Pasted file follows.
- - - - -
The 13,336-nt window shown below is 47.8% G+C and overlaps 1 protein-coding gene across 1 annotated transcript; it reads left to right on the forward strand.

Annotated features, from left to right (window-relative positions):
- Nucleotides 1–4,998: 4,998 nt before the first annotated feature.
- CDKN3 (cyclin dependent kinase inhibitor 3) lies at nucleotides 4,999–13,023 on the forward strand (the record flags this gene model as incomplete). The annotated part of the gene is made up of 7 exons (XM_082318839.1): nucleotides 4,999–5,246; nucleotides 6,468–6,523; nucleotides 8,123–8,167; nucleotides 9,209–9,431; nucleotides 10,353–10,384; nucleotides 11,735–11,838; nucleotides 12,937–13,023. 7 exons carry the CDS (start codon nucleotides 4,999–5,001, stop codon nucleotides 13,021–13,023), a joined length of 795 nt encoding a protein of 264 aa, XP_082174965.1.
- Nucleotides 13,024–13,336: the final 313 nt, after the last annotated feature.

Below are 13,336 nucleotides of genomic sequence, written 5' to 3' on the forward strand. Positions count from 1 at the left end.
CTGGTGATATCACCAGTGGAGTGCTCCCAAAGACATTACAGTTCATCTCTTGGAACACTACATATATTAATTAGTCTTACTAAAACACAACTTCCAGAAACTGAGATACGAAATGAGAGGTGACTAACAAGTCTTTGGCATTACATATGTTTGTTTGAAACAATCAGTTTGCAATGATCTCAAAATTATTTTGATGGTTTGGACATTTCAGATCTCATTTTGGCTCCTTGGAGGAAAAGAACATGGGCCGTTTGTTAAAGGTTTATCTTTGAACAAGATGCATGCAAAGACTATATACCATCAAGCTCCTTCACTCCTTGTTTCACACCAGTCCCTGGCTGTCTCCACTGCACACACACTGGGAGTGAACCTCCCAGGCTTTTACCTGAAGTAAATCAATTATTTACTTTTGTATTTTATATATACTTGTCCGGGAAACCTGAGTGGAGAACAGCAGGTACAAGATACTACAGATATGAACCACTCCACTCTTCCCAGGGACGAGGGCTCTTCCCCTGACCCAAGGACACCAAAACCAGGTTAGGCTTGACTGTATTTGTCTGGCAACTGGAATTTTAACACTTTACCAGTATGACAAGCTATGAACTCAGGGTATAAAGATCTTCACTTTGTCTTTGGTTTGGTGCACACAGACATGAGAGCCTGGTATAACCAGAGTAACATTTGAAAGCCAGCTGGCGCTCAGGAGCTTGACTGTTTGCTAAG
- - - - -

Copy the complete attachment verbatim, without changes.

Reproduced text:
The 13,336-nt window shown below is 47.8% G+C and overlaps 1 protein-coding gene across 1 annotated transcript; it reads left to right on the forward strand.

Annotated features, from left to right (window-relative positions):
- Nucleotides 1–4,998: 4,998 nt before the first annotated feature.
- CDKN3 (cyclin dependent kinase inhibitor 3) lies at nucleotides 4,999–13,023 on the forward strand (the record flags this gene model as incomplete). The annotated part of the gene is made up of 7 exons (XM_082318839.1): nucleotides 4,999–5,246; nucleotides 6,468–6,523; nucleotides 8,123–8,167; nucleotides 9,209–9,431; nucleotides 10,353–10,384; nucleotides 11,735–11,838; nucleotides 12,937–13,023. 7 exons carry the CDS (start codon nucleotides 4,999–5,001, stop codon nucleotides 13,021–13,023), a joined length of 795 nt encoding a protein of 264 aa, XP_082174965.1.
- Nucleotides 13,024–13,336: the final 313 nt, after the last annotated feature.

Below are 13,336 nucleotides of genomic sequence, written 5' to 3' on the forward strand. Positions count from 1 at the left end.
CTGGTGATATCACCAGTGGAGTGCTCCCAAAGACATTACAGTTCATCTCTTGGAACACTACATATATTAATTAGTCTTACTAAAACACAACTTCCAGAAACTGAGATACGAAATGAGAGGTGACTAACAAGTCTTTGGCATTACATATGTTTGTTTGAAACAATCAGTTTGCAATGATCTCAAAATTATTTTGATGGTTTGGACATTTCAGATCTCATTTTGGCTCCTTGGAGGAAAAGAACATGGGCCGTTTGTTAAAGGTTTATCTTTGAACAAGATGCATGCAAAGACTATATACCATCAAGCTCCTTCACTCCTTGTTTCACACCAGTCCCTGGCTGTCTCCACTGCACACACACTGGGAGTGAACCTCCCAGGCTTTTACCTGAAGTAAATCAATTATTTACTTTTGTATTTTATATATACTTGTCCGGGAAACCTGAGTGGAGAACAGCAGGTACAAGATACTACAGATATGAACCACTCCACTCTTCCCAGGGACGAGGGCTCTTCCCCTGACCCAAGGACACCAAAACCAGGTTAGGCTTGACTGTATTTGTCTGGCAACTGGAATTTTAACACTTTACCAGTATGACAAGCTATGAACTCAGGGTATAAAGATCTTCACTTTGTCTTTGGTTTGGTGCACACAGACATGAGAGCCTGGTATAACCAGAGTAACATTTGAAAGCCAGCTGGCGCTCAGGAGCTTGACTGTTTGCTAAG